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Bugsy: Male, born at Cincinnati Zoo on September 10, 1995. He arrived here on August 24, 2000.
Mona: Female, born at San Diego Zoo on May 3, 1990. She arrived here on August 24, 2000.
Abner: Born in Philadelphia Zoo on May 29, 2013, to Bugsy and Mona.
Male and female sakis spend much of their time together, engaging in social grooming.
Rare Animal Conservation Center
They have an interesting threat display in which they fluff up their hair by shaking their bodies and stomping their feet while arching their back.
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Sakis are sexually dimorphic. Males are black with white faces and females are brown.
A typical lifespan for sakis in zoos is 17yrs. The lifespan for wild saki monkeys not known, but is likely to be shorter than in zoos.
White-faced saki are monogomous and live in small multimale-multifemale family groups consisting of the parents and 2-3 offspring. Sakis are terrestrial, moving through the forest both quadrupedally and by leaping (sometimes long distances).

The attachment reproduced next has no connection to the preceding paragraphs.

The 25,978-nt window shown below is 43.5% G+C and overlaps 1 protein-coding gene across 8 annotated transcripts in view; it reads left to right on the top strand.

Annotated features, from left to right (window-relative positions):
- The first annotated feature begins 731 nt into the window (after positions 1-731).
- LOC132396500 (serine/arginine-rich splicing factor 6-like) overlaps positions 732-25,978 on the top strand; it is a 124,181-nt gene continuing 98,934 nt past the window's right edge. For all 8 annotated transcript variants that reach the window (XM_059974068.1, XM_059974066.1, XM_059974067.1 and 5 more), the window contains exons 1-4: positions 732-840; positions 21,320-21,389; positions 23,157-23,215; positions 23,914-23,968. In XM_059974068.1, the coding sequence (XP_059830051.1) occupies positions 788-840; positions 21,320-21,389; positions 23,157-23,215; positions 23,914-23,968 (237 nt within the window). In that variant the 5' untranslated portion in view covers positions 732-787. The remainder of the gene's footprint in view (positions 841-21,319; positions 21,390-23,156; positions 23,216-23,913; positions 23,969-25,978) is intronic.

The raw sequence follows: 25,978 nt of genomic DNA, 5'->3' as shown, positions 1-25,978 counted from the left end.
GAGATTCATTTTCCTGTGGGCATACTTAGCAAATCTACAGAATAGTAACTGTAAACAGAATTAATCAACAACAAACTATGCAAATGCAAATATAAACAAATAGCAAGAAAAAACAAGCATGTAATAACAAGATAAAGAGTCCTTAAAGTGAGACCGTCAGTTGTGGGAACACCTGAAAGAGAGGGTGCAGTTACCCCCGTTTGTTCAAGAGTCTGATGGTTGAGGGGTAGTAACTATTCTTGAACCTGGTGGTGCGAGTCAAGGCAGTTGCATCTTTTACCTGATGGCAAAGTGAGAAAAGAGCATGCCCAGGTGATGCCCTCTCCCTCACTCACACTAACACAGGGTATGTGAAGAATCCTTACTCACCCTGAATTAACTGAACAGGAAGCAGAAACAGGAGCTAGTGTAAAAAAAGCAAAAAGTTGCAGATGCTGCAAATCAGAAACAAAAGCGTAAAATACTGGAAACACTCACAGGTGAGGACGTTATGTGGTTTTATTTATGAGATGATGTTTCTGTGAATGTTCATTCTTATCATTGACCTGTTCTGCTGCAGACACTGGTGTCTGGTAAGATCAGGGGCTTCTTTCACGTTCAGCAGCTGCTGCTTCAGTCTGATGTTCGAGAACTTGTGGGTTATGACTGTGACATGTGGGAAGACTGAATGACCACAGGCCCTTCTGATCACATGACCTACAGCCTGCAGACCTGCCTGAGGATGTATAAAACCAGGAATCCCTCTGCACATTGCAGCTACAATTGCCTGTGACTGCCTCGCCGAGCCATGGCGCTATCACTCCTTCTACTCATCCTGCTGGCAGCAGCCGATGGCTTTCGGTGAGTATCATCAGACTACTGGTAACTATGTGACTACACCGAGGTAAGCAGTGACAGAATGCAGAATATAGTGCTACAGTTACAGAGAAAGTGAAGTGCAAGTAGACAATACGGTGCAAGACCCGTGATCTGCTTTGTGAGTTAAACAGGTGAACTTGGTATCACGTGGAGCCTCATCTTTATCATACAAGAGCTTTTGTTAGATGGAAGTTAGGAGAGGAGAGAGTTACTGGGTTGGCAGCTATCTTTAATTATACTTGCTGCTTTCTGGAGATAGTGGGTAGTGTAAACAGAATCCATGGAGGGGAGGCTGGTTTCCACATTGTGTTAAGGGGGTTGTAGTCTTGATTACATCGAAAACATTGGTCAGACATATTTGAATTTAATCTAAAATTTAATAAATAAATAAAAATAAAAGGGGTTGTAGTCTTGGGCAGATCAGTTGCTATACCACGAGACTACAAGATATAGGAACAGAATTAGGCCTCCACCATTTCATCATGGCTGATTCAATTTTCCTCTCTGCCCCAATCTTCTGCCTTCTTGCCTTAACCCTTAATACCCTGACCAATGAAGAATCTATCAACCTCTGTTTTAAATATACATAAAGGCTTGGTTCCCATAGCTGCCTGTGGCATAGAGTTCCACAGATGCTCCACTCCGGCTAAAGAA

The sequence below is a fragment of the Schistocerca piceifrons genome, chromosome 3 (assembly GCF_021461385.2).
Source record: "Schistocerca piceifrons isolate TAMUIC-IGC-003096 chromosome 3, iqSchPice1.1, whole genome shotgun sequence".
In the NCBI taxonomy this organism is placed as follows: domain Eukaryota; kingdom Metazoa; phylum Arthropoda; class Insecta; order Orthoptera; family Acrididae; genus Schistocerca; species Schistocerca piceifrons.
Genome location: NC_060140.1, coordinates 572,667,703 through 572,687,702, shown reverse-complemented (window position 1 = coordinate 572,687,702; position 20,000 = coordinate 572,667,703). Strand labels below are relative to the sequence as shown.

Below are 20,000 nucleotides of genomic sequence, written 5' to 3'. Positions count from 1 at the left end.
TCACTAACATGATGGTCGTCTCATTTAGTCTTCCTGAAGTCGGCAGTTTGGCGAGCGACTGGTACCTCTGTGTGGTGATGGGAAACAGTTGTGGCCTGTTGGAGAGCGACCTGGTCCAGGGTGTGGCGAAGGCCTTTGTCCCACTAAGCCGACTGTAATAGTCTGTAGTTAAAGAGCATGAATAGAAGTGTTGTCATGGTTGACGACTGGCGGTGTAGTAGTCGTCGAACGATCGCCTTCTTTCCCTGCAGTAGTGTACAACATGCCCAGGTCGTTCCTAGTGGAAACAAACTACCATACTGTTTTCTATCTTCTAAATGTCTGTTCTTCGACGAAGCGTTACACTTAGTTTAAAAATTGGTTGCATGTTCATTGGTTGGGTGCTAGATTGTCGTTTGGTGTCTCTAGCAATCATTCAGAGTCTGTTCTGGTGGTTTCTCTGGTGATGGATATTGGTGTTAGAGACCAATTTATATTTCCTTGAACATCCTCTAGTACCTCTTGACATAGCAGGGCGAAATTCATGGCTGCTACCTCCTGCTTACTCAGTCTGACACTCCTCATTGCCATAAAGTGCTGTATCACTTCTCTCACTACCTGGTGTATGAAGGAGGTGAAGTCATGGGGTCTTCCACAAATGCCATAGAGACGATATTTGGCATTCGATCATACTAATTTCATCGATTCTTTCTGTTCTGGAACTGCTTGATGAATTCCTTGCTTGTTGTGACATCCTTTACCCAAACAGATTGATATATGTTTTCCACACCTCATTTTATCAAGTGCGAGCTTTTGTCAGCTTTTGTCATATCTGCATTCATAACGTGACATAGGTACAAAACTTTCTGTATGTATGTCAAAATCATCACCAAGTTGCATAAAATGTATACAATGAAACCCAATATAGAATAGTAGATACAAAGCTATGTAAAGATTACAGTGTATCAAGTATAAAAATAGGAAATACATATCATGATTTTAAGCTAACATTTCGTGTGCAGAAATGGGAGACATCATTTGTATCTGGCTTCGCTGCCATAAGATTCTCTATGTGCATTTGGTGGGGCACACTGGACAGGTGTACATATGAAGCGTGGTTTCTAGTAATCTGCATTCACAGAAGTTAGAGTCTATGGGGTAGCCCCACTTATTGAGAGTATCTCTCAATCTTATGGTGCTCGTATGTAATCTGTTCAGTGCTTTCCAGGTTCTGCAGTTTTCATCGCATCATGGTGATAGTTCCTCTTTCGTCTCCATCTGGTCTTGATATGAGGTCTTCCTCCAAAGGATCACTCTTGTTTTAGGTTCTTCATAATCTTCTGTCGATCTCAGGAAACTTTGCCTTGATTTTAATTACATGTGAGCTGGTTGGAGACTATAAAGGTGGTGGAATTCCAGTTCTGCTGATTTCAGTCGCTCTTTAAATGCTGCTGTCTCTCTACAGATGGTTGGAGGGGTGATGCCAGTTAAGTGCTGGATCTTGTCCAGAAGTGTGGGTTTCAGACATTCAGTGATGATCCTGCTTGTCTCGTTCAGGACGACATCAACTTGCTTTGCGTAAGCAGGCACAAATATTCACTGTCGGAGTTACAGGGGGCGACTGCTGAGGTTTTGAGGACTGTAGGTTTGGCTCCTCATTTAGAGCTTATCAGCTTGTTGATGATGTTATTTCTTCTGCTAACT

Young white-faced sakis are independent after 6 months. They give birth to single offspring and the infant clings to the mother for the first few weeks of life, after which the male or one of the infant's siblings may also carry it.
Adult white-faced saki males measure 13.0-14.8in (330-375mm) and females measure 13.2-13.5in (335-343mm) with tails measuring 13.7-17.5in (348-445mm) for males and 13.5-17.1in (342-435mm) for females.
Adult white-faced saki males measure 34.0-88.2oz (964-2500g) and females measure 27.5-61.7oz (779-1750g).
In the wild white-faced sakis spend the majority of their day foraging for food in the lower forest canopy where they feed primarily on seeds and nuts. They will also consume a variety of fruit and insects. At the Zoo, the white-faced sakis are offered a base diet of canned primate food. The enrichment portion of the diet includes a variety of seeds and nuts, fruits and insects. The keepers offer a different assortment of approved dietary items each day and food is offered numerous times daily to promote normal feeding behaviors.
Distributed throughout the northern Amazon basin, white-faced saki range in the moist lowland, submontane rainforest, and swamp forests of Brazil, Suriname, Guyana, French Guiana, and Venezuela.
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